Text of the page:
Even more than it is today, science fiction fifty years ago, especially filmed science fiction, was very much a boy's club: It was all about action, things blowing up in a more spectacular way than mere earthbound objects, and even when the writers tried to give the subject matter some heft, it was political rather than personal. Women, when present at all, were objects to be rescued, eye candy for the older boys and dangerous temptations for all. That's not the case here; although Tom Tyron is credited first, this movie is about Gloria Talbott's Marge, highly unusual for the time period.

What's unusual is not just that the film has a female protagonist, but that it addresses traditionally feminine topics. I Married a Monster from Outer Space, despite the pulpy title (it really only lacks an exclamation point, doesn't it?), is closer in spirit to a Sirkian domestic melodrama than the traditional monster movie. Rather than the aliens being a metaphor for paranoia about communist infiltration, they instead reflect the idea that sometimes men change after marriage, or the romance disappears. It does so in a manner that's more adult than the title might suggest, too; although the restrictions of the times prevent it from mentioning sex directly, it's never far from the surface: A girl in the bar mentions that she's getting much less action than she used to, and Marge winds up going to the doctor to find out why she's not pregnant yet, after a year of marriage.

Not everything about this movie is good enough for it to qualify for "forgotten classic" status, of course. As much as the movie is Marge's story, she's reduced to a fairly passive part when the time to actually confront the aliens comes; that's still men's work, apparently. Keeping track of who is replaced when is kind of daunting, and leads to some blind alleys - drinking buddies noticing how dull their friends have gotten, and then dropping it as the aliens take their form. The supporting cast isn't great, either.

The two leads aren't bad, though. Gloria Talbott is somewhat wide-eyed and perpetually shocked as Marge, but Tom Tyron is kind of impressive as Bill. Early on, he's the usual stiff, wooden alien who does-not-under-stand-hu-man-e-mo-tions, but as the movie goes on he does seem to get some grasp of them, even while retaining his otherness. Director Gene Fowler Jr. does a good job working around the film's low budget while still coming up with some memorable sequences - the lightning strike illuminating the alien's true face in particular.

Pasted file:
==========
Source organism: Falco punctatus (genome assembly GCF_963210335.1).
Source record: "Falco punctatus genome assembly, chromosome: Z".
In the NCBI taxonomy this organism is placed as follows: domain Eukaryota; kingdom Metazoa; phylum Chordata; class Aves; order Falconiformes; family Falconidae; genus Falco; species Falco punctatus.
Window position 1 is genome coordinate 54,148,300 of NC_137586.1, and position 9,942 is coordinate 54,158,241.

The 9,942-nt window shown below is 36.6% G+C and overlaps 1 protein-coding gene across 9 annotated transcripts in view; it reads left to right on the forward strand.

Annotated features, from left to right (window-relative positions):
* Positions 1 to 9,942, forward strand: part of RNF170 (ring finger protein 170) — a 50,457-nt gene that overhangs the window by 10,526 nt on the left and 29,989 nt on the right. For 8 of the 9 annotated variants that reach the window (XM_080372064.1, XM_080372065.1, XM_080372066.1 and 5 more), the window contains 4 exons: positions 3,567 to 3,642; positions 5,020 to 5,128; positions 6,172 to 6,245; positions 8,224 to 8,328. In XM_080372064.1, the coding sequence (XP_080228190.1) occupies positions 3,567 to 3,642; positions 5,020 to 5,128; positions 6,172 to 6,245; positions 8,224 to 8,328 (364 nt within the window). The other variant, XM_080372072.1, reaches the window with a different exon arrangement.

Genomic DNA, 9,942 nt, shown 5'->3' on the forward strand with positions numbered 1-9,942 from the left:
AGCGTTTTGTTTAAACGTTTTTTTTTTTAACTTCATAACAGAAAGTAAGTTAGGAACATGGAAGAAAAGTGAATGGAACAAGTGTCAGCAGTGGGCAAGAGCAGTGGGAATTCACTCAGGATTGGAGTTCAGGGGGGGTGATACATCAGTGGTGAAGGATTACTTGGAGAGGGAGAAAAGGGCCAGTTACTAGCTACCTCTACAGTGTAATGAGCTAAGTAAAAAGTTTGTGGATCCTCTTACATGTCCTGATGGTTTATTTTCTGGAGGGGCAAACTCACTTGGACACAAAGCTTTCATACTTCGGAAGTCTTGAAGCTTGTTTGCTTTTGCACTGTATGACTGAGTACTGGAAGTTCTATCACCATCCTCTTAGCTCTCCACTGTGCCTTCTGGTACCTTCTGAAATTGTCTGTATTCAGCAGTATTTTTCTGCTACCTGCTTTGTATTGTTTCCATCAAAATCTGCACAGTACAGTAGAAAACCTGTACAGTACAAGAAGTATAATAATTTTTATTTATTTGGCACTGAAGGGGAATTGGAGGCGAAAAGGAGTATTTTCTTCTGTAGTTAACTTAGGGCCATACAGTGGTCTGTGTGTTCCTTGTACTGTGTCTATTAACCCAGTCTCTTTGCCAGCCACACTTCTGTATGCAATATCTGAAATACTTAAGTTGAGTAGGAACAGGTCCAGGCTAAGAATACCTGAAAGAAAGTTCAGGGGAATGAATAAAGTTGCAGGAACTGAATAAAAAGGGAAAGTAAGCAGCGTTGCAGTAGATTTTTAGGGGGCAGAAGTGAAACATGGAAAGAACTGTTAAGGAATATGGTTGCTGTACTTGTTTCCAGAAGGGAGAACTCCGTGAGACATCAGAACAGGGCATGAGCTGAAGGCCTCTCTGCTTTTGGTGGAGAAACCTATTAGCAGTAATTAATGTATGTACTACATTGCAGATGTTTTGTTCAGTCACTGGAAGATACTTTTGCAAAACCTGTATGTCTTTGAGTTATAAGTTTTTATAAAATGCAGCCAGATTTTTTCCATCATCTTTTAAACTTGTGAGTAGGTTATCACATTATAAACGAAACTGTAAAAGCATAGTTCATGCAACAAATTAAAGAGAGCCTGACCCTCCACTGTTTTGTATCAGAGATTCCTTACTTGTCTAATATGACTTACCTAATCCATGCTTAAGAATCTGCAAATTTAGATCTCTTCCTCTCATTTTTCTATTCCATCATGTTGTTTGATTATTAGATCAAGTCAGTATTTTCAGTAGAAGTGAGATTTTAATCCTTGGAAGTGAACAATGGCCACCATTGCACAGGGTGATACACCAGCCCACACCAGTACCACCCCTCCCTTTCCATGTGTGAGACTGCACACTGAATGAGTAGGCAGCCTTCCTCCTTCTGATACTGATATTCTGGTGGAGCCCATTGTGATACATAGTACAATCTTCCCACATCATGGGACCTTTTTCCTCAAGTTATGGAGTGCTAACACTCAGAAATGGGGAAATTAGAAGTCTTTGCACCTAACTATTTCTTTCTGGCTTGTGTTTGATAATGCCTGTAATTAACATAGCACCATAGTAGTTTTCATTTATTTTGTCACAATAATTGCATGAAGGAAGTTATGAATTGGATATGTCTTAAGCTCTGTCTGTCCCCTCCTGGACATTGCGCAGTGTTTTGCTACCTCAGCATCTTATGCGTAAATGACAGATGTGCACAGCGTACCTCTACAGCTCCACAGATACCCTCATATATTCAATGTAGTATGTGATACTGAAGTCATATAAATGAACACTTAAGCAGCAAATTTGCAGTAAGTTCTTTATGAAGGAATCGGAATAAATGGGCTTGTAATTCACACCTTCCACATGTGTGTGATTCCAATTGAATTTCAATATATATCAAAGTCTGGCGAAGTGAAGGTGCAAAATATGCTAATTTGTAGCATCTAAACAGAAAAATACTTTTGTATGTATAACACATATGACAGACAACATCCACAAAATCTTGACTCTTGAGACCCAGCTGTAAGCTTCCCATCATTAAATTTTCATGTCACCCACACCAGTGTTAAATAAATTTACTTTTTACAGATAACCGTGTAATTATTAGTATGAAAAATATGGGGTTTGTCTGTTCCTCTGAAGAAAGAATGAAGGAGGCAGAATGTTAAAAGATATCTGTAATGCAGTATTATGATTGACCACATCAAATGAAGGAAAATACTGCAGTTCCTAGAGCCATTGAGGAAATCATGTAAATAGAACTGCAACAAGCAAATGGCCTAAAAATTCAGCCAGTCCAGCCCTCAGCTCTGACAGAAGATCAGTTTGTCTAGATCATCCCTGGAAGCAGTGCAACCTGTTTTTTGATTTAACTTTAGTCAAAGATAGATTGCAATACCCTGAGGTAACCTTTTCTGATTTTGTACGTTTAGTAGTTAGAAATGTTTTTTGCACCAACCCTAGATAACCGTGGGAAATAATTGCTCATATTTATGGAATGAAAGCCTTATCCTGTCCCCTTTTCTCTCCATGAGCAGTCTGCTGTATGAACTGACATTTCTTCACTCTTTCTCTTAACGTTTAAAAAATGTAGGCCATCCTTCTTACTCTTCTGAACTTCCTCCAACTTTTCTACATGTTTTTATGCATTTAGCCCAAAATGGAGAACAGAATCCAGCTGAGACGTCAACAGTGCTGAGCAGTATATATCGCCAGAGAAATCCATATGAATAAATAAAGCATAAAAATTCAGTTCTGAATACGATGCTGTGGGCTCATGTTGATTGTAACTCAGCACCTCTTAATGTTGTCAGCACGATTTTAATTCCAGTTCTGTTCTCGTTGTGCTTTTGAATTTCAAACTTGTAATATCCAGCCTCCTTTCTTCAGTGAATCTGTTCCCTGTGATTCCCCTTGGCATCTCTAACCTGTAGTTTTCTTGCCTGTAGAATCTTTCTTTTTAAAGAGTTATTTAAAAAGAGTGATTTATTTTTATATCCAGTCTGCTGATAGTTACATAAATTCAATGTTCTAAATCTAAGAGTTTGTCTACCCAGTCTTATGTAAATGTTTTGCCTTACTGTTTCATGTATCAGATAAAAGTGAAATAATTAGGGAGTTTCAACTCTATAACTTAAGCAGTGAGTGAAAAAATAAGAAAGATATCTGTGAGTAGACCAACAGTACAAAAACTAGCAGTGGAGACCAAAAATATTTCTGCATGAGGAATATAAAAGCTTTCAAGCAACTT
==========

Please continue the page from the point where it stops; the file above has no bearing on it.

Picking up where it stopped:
It's not enough to make I Married a Monster from Space a great film, but it's an interesting one: Superficially like many others, but with a more adult and female-focused perspective.

Also at EFC.

Star Trek II: The Wrath of Khan

* * * ¼ (out of four)
Seen 16 February 2009 at Somerville Theatre #1 (SF/34)

I could go on about this for a while, but to be quite honest, it's been a week and a half since I saw it at the 'thon and I need my memory refreshed a bit. It's not quite the masterpiece everyone remembers, but it's still a pretty entertaining space opera. I must admit that I find myself a little annoyed by the "maturity" that the movie series (and, really, science fiction in the media as a whole since) displays: As much as a little thematic heft is nice, I miss the youthful exuberance of the original Star Trek. The original series was all about the universe being filled with amazing things - dangerous, yes, but worth the risk - while the movies tend to boil down to "man, getting old is a cast-iron bitch."

Still, I would be remiss not to include this, a reminder of just how much fun the movie could be and of how things on the internet last forever.

1 comment:

Anonymous said...

Sadly, not everything on the Internet lasts forever -- Geocities has closed and your link is broken. (But one can glean what was there through